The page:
Watch 4 Tips on How to Increase Nissan Leaf Plus Range and Drive Efficiently and Subscribe to Torque News Youtube Channel for Daily Nissan and Automotive Analysis.
As we now know, the Model 3 has completely upended the middle-tier of EV purchases. With compelling 64kWh packs also available on models from Hyundai and Kia, and the CCS charging standard looking increasingly dominant in North America, Nissan’s 62kWh pack with CHAdeMO charging feels merely standard, rather than something special.
3. Sticking with the CHAdeMO Standard
I expect to take a bit of a beating on this point, but I’ll strap on my armor and take my lumps: CHAdeMO is no longer an advantage, at least in the North American market. In fact, it’s quickly becoming a reason to not buy a Nissan Leaf.
Other established manufacturers seem to acknowledge this idea. For example, Kia switched from CHAdeMO in earlier models of the Kia Soul EV, to CCS on its newest version of that vehicle and the 2019 Kia Niro EV. Even Tesla, which has its own popular and fast proprietary charging standard, has added CCS to the Model 3 in Europe.
This demonstrates the need to be flexible in different markets, but Nissan is all-in on CHAdeMO and shows no signs of adjusting to trends in the North American market.
At the time of writing, the only viable non-Tesla charging network across the United States is Electrify America. For all its teething problems, the Volkswagen-backed fast charging network has rapidly deployed a nationwide set of fast charging sites and expects to have just under 500 locations coast-to-coast before the end of 2019.
The trouble is, each of these sites will only have one CHAdeMO plug, all of which are limited to 50kW charging. By contrast, every site has at least 3 CCS stations available, with as many as 10 stations in some locations and with a power output of up to 350kW. That adds speed, redundancy, and future-proofing for drivers of EVs using CCS, while only adding limitations and availability anxiety for Nissan Leaf drivers.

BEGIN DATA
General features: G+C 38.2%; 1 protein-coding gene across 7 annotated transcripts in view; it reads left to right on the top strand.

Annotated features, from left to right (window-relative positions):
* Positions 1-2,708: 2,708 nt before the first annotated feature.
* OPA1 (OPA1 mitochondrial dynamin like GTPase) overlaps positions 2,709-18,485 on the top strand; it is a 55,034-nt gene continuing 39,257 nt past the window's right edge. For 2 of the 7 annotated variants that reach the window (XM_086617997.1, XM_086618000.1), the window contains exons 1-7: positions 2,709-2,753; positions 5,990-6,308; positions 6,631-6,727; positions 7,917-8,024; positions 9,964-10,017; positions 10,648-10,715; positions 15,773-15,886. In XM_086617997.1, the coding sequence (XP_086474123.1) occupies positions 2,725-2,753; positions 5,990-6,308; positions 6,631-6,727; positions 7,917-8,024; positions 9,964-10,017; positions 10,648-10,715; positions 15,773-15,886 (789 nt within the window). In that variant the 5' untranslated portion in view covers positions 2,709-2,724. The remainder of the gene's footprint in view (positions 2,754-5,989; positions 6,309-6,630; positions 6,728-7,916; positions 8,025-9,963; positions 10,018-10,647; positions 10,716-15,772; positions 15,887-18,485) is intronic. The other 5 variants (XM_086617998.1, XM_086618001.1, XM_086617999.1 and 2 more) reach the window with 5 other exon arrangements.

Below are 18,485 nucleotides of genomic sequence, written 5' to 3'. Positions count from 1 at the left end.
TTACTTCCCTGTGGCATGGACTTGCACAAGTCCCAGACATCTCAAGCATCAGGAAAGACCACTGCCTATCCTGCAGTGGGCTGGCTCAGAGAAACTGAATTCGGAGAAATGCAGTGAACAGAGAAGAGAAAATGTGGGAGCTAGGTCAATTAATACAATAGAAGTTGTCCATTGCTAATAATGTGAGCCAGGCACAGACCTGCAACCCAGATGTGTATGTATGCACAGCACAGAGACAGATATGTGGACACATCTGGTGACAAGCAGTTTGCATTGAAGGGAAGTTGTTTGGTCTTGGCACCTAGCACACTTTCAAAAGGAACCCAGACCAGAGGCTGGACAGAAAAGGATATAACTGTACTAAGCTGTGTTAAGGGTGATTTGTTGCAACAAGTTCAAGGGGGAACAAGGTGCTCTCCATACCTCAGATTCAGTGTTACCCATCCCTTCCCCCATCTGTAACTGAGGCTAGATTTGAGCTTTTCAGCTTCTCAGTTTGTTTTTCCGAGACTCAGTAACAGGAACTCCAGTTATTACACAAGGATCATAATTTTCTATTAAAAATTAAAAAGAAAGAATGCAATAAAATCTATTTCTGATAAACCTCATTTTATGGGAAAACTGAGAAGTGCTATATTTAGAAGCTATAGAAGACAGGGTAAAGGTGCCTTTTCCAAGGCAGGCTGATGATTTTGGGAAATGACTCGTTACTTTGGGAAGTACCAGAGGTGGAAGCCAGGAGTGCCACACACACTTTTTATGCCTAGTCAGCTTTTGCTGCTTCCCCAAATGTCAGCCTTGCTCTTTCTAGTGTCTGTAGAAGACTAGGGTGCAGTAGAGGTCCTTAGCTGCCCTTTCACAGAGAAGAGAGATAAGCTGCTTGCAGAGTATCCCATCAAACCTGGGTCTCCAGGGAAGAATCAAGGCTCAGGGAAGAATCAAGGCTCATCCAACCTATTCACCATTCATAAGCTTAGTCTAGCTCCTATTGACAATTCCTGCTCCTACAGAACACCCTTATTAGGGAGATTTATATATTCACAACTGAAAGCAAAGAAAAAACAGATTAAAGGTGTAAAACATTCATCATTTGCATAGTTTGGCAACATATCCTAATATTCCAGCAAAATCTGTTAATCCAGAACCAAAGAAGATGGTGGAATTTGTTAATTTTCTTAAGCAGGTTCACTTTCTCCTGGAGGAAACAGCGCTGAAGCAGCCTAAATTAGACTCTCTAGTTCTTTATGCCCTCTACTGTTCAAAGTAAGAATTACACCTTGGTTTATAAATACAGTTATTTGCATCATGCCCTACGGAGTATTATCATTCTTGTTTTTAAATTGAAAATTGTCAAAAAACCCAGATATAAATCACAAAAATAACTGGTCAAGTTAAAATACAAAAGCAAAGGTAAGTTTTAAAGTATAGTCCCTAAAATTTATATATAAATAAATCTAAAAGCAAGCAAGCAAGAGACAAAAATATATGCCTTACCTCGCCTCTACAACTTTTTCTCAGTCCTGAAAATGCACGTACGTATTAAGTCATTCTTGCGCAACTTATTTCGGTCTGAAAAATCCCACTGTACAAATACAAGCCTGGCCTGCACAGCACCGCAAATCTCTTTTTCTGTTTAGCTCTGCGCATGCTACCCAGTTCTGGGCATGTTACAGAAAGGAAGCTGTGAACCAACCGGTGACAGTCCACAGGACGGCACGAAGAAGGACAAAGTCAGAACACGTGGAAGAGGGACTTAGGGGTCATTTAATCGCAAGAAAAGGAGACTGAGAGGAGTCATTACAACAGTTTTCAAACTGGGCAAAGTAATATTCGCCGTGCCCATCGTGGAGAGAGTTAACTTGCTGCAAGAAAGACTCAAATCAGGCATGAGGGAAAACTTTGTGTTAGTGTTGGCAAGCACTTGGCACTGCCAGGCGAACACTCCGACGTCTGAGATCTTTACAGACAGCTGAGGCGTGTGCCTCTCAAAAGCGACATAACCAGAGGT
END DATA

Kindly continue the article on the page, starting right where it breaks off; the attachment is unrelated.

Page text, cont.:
The reasons behind this decision can be addressed to Electrify America, but the fact remains that charging on long trips isn’t getting significantly easier for CHAdeMO vehicles and it will continue to limit Nissan’s all-electric models as long as they use it.
In my next story, I cover a potential charging issue for Hyundai Kona Electric and Kia Niro EV drivers on Electrify America.
Where Does the 2019 Nissan Leaf Stand in Today's EV Market?
On the bright side, the updated styling of the 2019 Nissan Leaf gives it a much more appealing look, there are new electric driving features like the ePedal and ProPilot Assist, and the interior remains more comfortable than its most direct competitor, the 2019 Chevy Bolt EV.
On the topic of comfort, read my article on 3 Ways the Bolt EV Already Feels Outdated (and What GM Can Do To Fix It)
Nissan also has some headroom left in its use of the US federal tax credit, with most estimates giving the company somewhere between 50-60,000 more sales in the United States before it triggers the phaseout. That fact alone will soon level out the price concern raised above, but it can’t address the underlying concerns over questionable battery management choices and specs that lag competing models that have already been released.
The brand does still have a groundswell of goodwill from existing owners and, of course, the 2019 Nissan Leaf doesn’t completely wash that away.
There will still be many happy owners who find the car a compelling option for their use case, such as those with a long daily commute who only ever charge at home and have another vehicle for road trips.
What the 2019 Nissan Leaf doesn’t do is build on the impressive lead that the company established over the first half of the decade. Whether or not it can regain that position will likely now depend on the new electric models Nissan brings to market, rather than the limited appeal of the second-generation Leaf.
Were you disappointed in the 2019 Nissan Leaf?
How do you think this second-generation of the popular EV stacks up against the latest competition?
Let us know in the comments below. See you in my next story where I am discussing this one charging issue that impacts Hyundai Kona Electric and Kia Niro EV owners.